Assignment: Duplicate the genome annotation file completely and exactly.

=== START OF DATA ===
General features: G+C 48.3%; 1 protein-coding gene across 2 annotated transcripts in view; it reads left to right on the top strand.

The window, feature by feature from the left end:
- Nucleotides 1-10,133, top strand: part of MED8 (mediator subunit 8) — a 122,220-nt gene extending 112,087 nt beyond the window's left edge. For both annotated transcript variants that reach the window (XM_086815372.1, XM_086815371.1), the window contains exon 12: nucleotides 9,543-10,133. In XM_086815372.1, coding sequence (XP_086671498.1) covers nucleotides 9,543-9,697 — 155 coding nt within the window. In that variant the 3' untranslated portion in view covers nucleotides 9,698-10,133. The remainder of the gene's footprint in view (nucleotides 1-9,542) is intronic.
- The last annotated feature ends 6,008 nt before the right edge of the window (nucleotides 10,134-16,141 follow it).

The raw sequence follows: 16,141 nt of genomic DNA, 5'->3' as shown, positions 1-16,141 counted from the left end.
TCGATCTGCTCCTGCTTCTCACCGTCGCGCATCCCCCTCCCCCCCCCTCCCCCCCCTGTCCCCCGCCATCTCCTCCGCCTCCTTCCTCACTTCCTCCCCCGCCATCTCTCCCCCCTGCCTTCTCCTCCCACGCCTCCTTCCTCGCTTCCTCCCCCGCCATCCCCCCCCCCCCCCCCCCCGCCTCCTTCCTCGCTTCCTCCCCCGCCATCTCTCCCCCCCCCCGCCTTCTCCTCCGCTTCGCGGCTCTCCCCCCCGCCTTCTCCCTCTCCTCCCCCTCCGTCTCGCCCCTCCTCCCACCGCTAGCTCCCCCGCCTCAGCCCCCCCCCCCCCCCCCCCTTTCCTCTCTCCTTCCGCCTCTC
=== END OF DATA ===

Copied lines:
General features: G+C 48.3%; 1 protein-coding gene across 2 annotated transcripts in view; it reads left to right on the top strand.

The window, feature by feature from the left end:
- Nucleotides 1-10,133, top strand: part of MED8 (mediator subunit 8) — a 122,220-nt gene extending 112,087 nt beyond the window's left edge. For both annotated transcript variants that reach the window (XM_086815372.1, XM_086815371.1), the window contains exon 12: nucleotides 9,543-10,133. In XM_086815372.1, coding sequence (XP_086671498.1) covers nucleotides 9,543-9,697 — 155 coding nt within the window. In that variant the 3' untranslated portion in view covers nucleotides 9,698-10,133. The remainder of the gene's footprint in view (nucleotides 1-9,542) is intronic.
- The last annotated feature ends 6,008 nt before the right edge of the window (nucleotides 10,134-16,141 follow it).

The raw sequence follows: 16,141 nt of genomic DNA, 5'->3' as shown, positions 1-16,141 counted from the left end.
TCGATCTGCTCCTGCTTCTCACCGTCGCGCATCCCCCTCCCCCCCCCTCCCCCCCCTGTCCCCCGCCATCTCCTCCGCCTCCTTCCTCACTTCCTCCCCCGCCATCTCTCCCCCCTGCCTTCTCCTCCCACGCCTCCTTCCTCGCTTCCTCCCCCGCCATCCCCCCCCCCCCCCCCCCCGCCTCCTTCCTCGCTTCCTCCCCCGCCATCTCTCCCCCCCCCCGCCTTCTCCTCCGCTTCGCGGCTCTCCCCCCCGCCTTCTCCCTCTCCTCCCCCTCCGTCTCGCCCCTCCTCCCACCGCTAGCTCCCCCGCCTCAGCCCCCCCCCCCCCCCCCCCTTTCCTCTCTCCTTCCGCCTCTC